A recent Ohio Republican Party (ORP) hit piece framing Republican legislative candidate Tom Brinkman as someone who “voted with Democrats” is emblematic of the Party’s attempts to crush conservative opposition.
“TOM BRINKMAN: RADICAL… BUT NOT RELIABLE,” blares the front of the ORP mailer, with a donkey next to a photo of Brinkman superimposed over President Obama’s campaign logo.
The back of the document asks, “Tom Brinkman Used His Vote to Support Democrats… How About You?”
Brinkman, who served two terms in the Ohio House from 2001-2008, was known as the “Tax Killer” because of his refusal to vote for legislation that increased taxes.
Brinkman is the founder of Coalition Opposed to Additional Spending and Taxes (COAST), one of Ohio’s most effective taxpayer advocacy groups.
The Party’s problem with Brinkman is that he’s more conservative than 27th Ohio House District incumbent Peter Stautberg, but that’s not a compelling narrative for ORP’s chosen candidate in the Republican primary.
Trying to associate Brinkman with Obama is complicated further by the fact that ORP embraced the Obamacare Medicaid expansion the moment Republican Governor John Kasich decided the policy would benefit him politically.
Someone at ORP has more faith in bold text flanked by donkeys than in the ability of voters to inform themselves on the issues.
“Stautberg, who supports Common Core education initiatives, has done hardly anything to stop Obama Care in Ohio,” Brinkman has asserted of the Party-backed incumbent.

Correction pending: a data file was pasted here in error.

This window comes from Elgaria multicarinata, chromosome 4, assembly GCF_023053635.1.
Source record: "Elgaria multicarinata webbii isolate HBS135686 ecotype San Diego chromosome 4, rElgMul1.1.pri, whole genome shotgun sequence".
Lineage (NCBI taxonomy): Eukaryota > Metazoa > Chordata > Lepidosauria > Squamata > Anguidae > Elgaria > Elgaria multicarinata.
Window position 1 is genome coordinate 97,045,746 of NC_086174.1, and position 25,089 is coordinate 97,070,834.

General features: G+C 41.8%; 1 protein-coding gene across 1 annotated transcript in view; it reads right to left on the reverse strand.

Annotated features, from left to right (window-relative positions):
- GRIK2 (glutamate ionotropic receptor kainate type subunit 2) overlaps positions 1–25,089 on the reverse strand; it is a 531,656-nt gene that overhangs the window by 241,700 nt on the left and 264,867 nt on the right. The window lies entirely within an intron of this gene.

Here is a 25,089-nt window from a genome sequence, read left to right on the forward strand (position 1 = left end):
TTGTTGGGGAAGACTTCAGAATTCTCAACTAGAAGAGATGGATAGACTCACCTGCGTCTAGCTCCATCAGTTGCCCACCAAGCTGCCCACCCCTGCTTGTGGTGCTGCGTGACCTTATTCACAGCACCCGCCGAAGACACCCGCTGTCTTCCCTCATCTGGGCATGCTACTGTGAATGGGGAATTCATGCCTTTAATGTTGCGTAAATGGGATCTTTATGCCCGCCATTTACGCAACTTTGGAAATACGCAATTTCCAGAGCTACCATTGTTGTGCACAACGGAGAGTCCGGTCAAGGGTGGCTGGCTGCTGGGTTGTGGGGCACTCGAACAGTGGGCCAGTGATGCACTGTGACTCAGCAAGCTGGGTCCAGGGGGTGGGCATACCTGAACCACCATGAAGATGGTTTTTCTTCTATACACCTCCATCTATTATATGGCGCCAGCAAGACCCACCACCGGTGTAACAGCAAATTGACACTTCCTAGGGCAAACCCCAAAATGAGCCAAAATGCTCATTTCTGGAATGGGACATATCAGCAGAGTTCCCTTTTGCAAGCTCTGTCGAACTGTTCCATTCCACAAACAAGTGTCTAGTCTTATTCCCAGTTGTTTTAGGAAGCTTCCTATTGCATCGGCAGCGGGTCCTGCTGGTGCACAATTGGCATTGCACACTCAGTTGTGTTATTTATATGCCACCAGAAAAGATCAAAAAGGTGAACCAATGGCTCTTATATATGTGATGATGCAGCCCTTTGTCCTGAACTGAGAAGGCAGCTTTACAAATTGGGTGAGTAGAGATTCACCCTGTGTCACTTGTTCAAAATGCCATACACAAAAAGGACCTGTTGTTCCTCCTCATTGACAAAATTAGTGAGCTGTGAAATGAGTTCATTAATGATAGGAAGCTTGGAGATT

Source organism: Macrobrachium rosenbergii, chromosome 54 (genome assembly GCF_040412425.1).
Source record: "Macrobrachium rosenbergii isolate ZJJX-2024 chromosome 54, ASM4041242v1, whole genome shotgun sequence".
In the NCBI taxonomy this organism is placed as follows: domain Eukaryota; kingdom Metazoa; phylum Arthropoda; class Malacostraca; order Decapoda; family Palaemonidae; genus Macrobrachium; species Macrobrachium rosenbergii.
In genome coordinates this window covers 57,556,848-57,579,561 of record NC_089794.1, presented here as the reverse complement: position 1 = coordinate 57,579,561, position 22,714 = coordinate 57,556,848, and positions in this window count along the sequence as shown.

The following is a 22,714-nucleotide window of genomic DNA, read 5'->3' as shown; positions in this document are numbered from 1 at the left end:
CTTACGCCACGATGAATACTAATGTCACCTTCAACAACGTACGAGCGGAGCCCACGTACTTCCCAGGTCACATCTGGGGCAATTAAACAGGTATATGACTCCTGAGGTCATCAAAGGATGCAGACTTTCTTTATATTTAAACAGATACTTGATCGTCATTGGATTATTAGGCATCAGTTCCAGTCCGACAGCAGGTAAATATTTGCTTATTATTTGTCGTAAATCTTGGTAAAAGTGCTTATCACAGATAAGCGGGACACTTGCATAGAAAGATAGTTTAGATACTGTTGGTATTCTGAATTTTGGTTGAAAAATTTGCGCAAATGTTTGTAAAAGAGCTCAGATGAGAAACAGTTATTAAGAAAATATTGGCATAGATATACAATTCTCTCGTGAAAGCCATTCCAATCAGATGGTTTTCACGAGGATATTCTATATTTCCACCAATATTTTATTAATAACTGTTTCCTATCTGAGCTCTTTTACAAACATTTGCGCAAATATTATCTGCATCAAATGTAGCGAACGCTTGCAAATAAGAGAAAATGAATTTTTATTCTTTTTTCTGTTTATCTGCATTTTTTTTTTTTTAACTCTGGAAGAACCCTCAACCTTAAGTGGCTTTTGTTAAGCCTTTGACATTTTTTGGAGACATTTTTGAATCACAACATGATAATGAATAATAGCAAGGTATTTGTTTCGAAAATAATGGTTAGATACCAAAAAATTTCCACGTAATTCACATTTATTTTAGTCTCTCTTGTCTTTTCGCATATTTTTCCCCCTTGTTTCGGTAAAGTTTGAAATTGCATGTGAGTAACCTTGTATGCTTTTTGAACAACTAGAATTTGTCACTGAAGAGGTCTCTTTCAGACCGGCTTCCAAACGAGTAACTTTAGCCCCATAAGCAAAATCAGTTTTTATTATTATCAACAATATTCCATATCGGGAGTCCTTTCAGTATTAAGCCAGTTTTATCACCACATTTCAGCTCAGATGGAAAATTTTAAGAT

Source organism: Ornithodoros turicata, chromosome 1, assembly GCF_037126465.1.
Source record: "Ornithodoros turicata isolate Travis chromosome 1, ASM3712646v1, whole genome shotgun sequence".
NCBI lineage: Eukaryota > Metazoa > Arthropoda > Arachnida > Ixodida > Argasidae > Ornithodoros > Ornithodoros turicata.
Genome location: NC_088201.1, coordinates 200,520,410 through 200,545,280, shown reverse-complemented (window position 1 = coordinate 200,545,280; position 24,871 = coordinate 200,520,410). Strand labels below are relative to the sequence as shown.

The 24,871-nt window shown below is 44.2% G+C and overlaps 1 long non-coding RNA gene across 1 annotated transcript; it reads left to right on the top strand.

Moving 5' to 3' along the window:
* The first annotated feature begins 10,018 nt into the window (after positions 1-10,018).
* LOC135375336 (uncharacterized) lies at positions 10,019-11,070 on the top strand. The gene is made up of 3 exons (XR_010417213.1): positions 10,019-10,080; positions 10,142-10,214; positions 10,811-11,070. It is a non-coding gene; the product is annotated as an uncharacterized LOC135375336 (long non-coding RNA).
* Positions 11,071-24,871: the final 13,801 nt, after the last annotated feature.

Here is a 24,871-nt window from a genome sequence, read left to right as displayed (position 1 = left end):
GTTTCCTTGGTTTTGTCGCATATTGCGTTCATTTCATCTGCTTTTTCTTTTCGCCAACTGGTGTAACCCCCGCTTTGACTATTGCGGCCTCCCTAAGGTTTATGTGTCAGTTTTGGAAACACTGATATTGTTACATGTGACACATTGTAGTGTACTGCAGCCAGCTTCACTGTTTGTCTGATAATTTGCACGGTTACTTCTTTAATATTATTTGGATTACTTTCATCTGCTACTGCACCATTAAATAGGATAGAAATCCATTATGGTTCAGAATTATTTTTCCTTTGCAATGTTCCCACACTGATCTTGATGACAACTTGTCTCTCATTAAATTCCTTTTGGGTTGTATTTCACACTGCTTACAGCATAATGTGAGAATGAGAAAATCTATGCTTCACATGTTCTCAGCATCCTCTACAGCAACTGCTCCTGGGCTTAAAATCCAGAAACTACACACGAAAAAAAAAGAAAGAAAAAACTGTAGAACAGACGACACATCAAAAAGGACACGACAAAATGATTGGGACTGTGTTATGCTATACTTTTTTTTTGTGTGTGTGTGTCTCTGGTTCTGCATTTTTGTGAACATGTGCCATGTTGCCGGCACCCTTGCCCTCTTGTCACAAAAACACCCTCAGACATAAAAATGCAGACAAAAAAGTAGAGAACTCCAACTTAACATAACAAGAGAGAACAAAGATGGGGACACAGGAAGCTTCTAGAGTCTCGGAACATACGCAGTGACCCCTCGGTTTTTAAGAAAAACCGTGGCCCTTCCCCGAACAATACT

The 27th House District primary is one of many examples of ORP admonishing conservatives to support big-government candidates for the sake of Republican unity in one breath and attacking conservative Republicans in the next.
In Clermont County, ORP has sent voter guides instructing Republicans to vote for incumbent state central committee member Kay Reynolds even though the Clermont County Republican Party has endorsed her challenger, Jacki Block.
Much of the election-season conflict is rooted in ORP’s need to appear interested in policy when Party leadership’s real goal is spinning whatever Red Team vs. Blue Team rhetoric it takes to put allies in office.
“If there are ‘tea partiers’ who want to identify themselves that way that want to help us work to reelect Governor Kasich, and want to help us work in two years to reelect Senator Portman, and want to help us get our statewide team reelected — people who are doing the right things for Ohio — my hand’s extended to anyone who wants to be part of the cause,” ORP Chairman Matt Borges told reporters in February.
Emphasis added. Ohioans turned off by Kasich’s dishonest attempts to reboot the concept of “compassionate conservatism” need not apply.
So far as Borges is concerned, it’s fine for voters to have different expectations of what a Republican governor with Republican legislative supermajorities should accomplish; it’s not fine for voters to reject incumbents who display open animosity towards them.
This may be the attitude that prompted primary challenges from Brinkman and the dozens of other candidates endorsed by Ohio Citizens PAC.